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Congressional Call To Maintain US Charitable Tax Deduction

by Mike Godfrey,, Washington

28 January 2014

John Thune (R – South Dakota) and Ron Wyden (D – Oregon), both members of the Senate Finance Committee, led a bipartisan group of more than 30 senators in a recent letter to its Chairman Max Baucus (D – Montana) and Ranking Member Orrin Hatch (R – Utah) underscoring the importance of maintaining the charitable tax deduction in any United States tax reform package.

In calling for no reduction to the charitable tax break, the lawmakers are insisting on an exemption to a previous general understanding that all tax expenditures would be on the table in any future tax reform agreement to lower tax rates. In addition, with Wyden expected to become Finance Committee Chairman following Baucus's probable appointment as US Ambassador to China, it becomes even more unlikely that the tax break will be changed in the future.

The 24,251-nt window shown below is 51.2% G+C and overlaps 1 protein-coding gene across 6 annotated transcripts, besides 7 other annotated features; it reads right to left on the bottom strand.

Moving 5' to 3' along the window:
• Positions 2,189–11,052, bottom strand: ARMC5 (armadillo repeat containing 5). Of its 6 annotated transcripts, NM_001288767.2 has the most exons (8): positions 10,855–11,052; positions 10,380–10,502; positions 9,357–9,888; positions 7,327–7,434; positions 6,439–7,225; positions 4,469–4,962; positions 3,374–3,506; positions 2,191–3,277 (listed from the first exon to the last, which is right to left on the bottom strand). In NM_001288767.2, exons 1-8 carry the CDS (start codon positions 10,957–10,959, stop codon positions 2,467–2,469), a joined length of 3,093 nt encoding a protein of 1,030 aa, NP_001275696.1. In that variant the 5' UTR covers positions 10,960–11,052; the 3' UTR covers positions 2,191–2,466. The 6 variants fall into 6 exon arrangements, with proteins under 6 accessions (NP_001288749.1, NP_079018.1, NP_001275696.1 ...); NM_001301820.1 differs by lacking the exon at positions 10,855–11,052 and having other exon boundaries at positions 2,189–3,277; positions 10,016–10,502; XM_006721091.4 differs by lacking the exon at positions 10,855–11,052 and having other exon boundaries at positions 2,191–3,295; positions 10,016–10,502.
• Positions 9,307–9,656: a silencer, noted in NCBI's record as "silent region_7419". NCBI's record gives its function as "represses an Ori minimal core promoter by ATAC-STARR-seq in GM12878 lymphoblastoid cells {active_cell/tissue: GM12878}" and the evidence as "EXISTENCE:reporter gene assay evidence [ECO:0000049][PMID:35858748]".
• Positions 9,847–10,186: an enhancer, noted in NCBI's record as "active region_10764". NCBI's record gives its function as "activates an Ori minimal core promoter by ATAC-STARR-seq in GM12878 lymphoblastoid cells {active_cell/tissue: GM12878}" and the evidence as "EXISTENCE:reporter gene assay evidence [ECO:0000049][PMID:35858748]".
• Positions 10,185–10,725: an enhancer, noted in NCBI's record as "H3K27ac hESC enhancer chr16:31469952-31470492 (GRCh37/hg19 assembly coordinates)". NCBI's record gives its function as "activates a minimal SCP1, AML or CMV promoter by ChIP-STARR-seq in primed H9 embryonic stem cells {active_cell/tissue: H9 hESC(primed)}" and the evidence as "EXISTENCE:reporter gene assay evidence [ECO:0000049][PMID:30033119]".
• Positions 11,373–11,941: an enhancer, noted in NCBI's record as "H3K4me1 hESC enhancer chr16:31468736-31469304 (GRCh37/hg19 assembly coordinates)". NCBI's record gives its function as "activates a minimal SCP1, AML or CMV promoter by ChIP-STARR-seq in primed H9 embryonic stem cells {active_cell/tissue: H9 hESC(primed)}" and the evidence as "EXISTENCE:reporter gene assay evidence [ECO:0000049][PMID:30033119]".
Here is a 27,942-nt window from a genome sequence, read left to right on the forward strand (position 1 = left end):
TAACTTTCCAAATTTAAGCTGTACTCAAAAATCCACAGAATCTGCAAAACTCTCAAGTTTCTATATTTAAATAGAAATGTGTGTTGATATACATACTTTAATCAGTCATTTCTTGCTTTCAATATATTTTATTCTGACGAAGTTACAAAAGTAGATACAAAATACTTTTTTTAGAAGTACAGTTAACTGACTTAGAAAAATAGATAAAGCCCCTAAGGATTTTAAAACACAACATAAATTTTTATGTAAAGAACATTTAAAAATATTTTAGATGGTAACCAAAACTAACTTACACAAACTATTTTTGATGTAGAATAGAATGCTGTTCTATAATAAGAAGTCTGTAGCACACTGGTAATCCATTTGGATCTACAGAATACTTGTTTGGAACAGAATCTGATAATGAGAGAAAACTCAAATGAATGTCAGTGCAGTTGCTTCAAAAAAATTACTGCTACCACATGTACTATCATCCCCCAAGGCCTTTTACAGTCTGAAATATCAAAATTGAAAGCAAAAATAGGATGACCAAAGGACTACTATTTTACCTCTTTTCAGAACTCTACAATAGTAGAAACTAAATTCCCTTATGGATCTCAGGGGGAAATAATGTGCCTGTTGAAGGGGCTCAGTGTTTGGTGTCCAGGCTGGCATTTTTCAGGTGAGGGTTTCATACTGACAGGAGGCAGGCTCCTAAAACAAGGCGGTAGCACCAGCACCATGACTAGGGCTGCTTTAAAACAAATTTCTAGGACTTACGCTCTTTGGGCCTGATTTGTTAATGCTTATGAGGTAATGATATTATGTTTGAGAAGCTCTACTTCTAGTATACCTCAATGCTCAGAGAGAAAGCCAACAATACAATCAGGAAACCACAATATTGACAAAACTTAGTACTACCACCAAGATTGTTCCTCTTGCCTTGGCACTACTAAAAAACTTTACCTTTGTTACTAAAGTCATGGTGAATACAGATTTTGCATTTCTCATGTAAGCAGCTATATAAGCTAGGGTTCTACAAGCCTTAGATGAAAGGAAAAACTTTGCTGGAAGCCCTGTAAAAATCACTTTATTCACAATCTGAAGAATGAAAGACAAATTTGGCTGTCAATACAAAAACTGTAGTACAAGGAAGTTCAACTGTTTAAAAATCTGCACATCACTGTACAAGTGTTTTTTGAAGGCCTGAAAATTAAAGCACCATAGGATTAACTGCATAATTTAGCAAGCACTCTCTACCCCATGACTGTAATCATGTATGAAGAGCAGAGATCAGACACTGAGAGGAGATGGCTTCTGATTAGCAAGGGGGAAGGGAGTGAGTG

The lawmakers wrote "to underscore the importance of protecting the full value and scope of the charitable deduction during a comprehensive rewrite of the tax code. The charitable deduction has been an important and effective part of our tax code for almost 100 years."

"The charitable deduction is unique," they added. "It is the only provision that encourages taxpayers to give away a portion of their income for the benefit of others. For this reason, it is not a loophole, but a lifeline for millions of Americans in need."

According to Giving USA, Americans gave more than SD300bn to charitable organizations and itemized donations accounted for nearly USD229bn, in 2012.

The letter concluded that "analysis has repeatedly shown that proposals to cut, cap, or limit the charitable deduction could cause charitable donations to decline by billions of dollars annually. Worse yet, weakening the charitable deduction would most hurt the adults and children who receive vital charitable services. … Accordingly, preserving the charitable deduction is also prudent as a matter of broader fiscal policy."

TAGS: Finance | tax | economics | business | fiscal policy | United States | tax breaks | charities | tax reform

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